Thursday, February 11, 2016

Worth Reading - February 11, 2016

The city of Houston redesigned its entire bus system to fix declining ridership. I imagine there are a lot of cities that could do with a rethink of its system.

Apparently Aragorn's claimto the throne of Gondor is baseless. HE IS NOT THE TRUE KING!

From the New Republic, Bernie Sanders may represent the future of the Democratic Party as more of its membership identifies with more liberal values. 

Andrew Coyne satirizes Prime Minister Trudeau's remarks on the ISIS mission

Are the Liberals using consultations to avoid making decisions? It is a common tactic of Ontario Liberals.

The NDP's post-election reflection continues. I have to say that I agree with the opening paragraph here pretty strongly. 

Representatives from Brampton's business community say that disunity on Council is impeding progress. Duh.

The Union-Pearson Express may be converted into a commuter train... which would seem to defeat its purpose a bit, no? 

Today Ontario voters in Whitby-Oshawa will be voting in a by-election for the provincial seat. 

Charles M. Blow in the New York Times wrote this piece title, "White America's 'Broken Heart' discussing whether or not the presidential election boils down to America making sense of its demographic transformation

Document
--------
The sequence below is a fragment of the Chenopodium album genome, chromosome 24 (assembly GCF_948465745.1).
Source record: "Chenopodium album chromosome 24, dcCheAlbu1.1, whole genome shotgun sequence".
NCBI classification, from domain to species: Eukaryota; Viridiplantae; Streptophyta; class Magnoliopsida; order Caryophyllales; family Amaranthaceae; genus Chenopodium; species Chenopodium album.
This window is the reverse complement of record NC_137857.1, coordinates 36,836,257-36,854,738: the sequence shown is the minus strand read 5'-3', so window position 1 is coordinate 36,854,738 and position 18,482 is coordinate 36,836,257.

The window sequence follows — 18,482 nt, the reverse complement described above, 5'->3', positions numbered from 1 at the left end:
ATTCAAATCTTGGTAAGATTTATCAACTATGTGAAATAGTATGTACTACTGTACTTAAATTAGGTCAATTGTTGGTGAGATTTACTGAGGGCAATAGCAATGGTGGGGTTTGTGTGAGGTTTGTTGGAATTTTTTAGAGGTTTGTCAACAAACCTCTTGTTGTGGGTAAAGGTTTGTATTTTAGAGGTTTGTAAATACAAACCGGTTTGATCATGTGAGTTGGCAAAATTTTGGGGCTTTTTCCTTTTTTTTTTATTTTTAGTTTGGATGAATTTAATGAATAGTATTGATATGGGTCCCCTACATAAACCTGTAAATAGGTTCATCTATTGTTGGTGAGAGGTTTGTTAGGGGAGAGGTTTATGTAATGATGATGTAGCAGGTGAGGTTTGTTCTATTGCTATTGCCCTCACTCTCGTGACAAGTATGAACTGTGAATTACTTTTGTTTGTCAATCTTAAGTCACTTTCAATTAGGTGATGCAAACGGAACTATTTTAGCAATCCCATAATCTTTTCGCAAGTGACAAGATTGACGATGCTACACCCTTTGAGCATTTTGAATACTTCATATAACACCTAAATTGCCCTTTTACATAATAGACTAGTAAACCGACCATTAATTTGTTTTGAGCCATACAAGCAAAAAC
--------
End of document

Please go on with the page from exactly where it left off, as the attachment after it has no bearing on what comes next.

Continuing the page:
Tuesday, February 9, 2016

Learning the Wrong Lesson from Elections

One of the most common errors political parties and politicians make is over-learning the lessons of the previous election and applying them to the current one. This idea has been rolling into my head since the 2015 federal election. As I have mentioned in posts preceding this one, the NDP fell into this trap. They are hardly the first party to fall victim to it, and they definitely won't be the last.

Here's how it goes. In the wake of election the defeated party or parties are forced to reflect on the outcome. Voters, for their indescribable reasons, chose Party A over Party B. In order to correct the problems advocates within the party push to move the party to resemble the victorious party in whatever way was deemed the reason for victory. I've seen this many times in American politics. When the Democrats are defeated there are calls to move towards the centre to recapture voters. When the Republicans are vanquished and appear to be in the wilderness their critics suggest a move to the left and a more open party would ensure them victory.

Sometimes this is successful. The 2006 victory of the Democrats was partially brought about by recruiting ore conservative candidates that could win in redder states and districts. More often than not though this idea has a habit of breaking down.

Voters, it seems to me, want alternatives, not pale imitations. Parties that simply copy their opponents risk making themselves irrelevant. They are unlikely to woo the base of the other party and alienate their own supporters and voters hoping to real change. In election strategy jargon they call this contrasts, ways you can demonstrate favourable differences with your opponents. Each political party has core brands or associated values, trying to borrow someone else's will, at best, feel inauthentic.